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A Soldier’s Tale - The Battle of Killiecrankie

Updated on February 9, 2017

Donald's dilemma

It is 27th July 1689 and Donald MacBean is standing on a slippery outcrop of rock above the River Garry. The sun is slowly sinking casting a reddish glow across the sky and the blood curdling shouts of pursuit are close behind. He can run no further.

The cries of his dead and dying comrades ring in his ears and the deafening roar of the river thunders beneath his feet. He stares at the dark waters below rain swirling through the rocky gorge and the bodies of those trying to cross being swept away. Donald knows there is no turning back.

The waters swollen from rain can not be forded and to save his life he must jump. But it is 18 feet to a wet rock on the other side.

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The day dawns

The day had begun so differently.

That morning Donald MacBean had set out from Dunkeld, a soldier in a force of 3,500 government troops loyal to the Protestant King William under the command of the Highland General Hugh Mackay of Scourie. They were marching northwards to Inverness in pursuit of the Jacobites supporters of the Catholic King James.

The leader of the Jacobites was John Graham of Claverhouse, ‘Bonnie Dundee’. Dundee was a popular and charismatic leader and an experienced soldier who had already raised an army of nearly 2,500 men and was waiting for more Highlanders to join him.

It was afternoon on the 27th July when news reached him that Government troops were entering the pass of Killiecrankie a few miles south of where he was positioned at Blair Castle.

The pass was considered to be of great strategic importance as it controlled the north/south route through the Highlands. So in an attempt to halt the enemy advance northwards Dundee set out, despite having inferior numbers, to engage the Government army.

By late afternoon Dundee had his troops drawn up in a commanding position on the higher ground to the north of the pass and despite the sun being in their eyes they were holding firm against enemy fire, biding their time and awaiting the moment.

At 7 o’clock that moment came and Dundee gave the order to his Highlanders to advance. In time honoured fashion the Highlanders dropped their plaids and haversacks and hurtled down the hillside in full cry to throw themselves upon the enemy.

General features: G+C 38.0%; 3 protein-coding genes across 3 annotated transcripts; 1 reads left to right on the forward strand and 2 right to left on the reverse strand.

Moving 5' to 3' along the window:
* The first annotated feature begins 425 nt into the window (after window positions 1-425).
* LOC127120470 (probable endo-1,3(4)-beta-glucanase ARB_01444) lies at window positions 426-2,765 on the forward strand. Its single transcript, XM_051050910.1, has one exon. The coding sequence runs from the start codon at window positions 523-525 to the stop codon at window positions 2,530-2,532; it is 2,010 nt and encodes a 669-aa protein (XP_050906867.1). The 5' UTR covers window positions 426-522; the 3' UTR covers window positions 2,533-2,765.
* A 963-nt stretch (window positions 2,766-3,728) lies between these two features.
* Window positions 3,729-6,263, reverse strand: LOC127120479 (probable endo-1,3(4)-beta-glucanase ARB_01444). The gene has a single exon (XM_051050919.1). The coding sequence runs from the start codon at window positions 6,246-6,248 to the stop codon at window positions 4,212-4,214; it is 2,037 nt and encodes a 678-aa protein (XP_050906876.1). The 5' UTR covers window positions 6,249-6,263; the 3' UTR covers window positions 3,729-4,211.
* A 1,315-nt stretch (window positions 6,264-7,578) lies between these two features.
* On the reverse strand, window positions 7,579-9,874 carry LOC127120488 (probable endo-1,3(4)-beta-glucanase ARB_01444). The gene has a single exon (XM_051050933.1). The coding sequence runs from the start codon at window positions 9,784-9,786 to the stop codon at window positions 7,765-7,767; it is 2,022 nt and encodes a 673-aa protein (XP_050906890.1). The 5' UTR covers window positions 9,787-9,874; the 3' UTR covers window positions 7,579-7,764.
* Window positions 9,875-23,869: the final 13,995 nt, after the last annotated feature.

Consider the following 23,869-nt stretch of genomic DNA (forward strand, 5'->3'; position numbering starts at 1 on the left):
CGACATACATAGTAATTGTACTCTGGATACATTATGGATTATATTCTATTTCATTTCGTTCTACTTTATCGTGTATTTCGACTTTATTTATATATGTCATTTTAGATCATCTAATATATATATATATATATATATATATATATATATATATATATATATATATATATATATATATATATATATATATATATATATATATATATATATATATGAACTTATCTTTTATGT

This Highland charge with broadsword and targe was so sudden and fast that many of the Government troops had no time to draw and fix the new style plug bayonets to their muskets and repel this ferocious onslaught.

The Government troops were routed and they took to flight pursued by the victorious Jacobites, Donald MacBean among them. And so it was that with dusk approaching he found himself standing high on a rock staring down at the roaring River Garry to his front and the enemy shrieking at his back.

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The leap

Donald Macbean continues in his own words;-

“...at length he drew his pistol, and I fled ; he fired after me.I went above the Pass, where I met with another water very deep; it was about 18 foot over betwixt two rocks. I resolved to jump it, so I laid down my gun and hat and jumped, and lost one of my shoes in the jump. Many of our men were lost in that water.”

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Aftermath of the battle

Donald MacBean made the leap and survived the day but the losses on both sides were heavy. Upwards of 2,000 Government troops were killed including General Mackay’s brother and Brigadier Barthold Balfour. The Jacobites lost a third of their number and their leader Bonny Dundee was fatally wounded and carried away to Blair Castle where he lies buried at St Brides Kirk.

The Jacobite victory was short lived. Less than a month later on 21st August 1689 an army of 5,000 Jacobites was defeated at the Battle or Seige of Dunkeld by a smaller defending force of 1200 Government troops led by Colonel William Cleland. Although losses on both sides were relatively small the fighting lasted for 16 hours before the Highlanders withdrew and melted away.

They were heard to mutter; “They could fight against men, but it was not fit to fight any more against devils”.

Location - how to get there

A
The Pass of Killiecrankie:
Killiecrankie, Pitlochry, Perth and Kinross PH16, UK

get directions

Killiecrankie Visitor Centre

The pass of Killiecrankie is in Perthshire off the main A9 trunk road to the north of Pitlochry and just south of Blair Atholl.

There is a free car park and Visitor Centre run by the The National Trust for Scotland which provides further information on the battle and surrounding area.

(see link below for opening times and details)


About the author

Antony was born in the small coastal town of Saltburn-by-the-sea, and lived in Cambridgeshire and Lincolnshire before returning to his native Yorkshire. He has spent his adult life in the north of England working for a UK Bank and two Government Agencies.

Now living in Yorkshire between the Dales and the Moors Antony enjoys writing and taking photographs. He has written and published two ebooks bringing together some of his short stories and humorous anecdotes, and been published in The Yorkshire Dalesman.

His interests include walking, photography, history, travel, reading books and watching cricket.

© 2014 Antony J Waller

Have you visited the area?

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    • Northern-Light profile imageAUTHOR

      Antony J Waller 

      3 years ago from North Yorkshire

      Thanks John. It's a great place to visit for a walk, especially in autumn with all the colours, and the history boards are most interesting to read.

    • John Dyhouse profile image

      John Dyhouse 

      3 years ago from UK

      Some beautiful photos and a stirring story, well written

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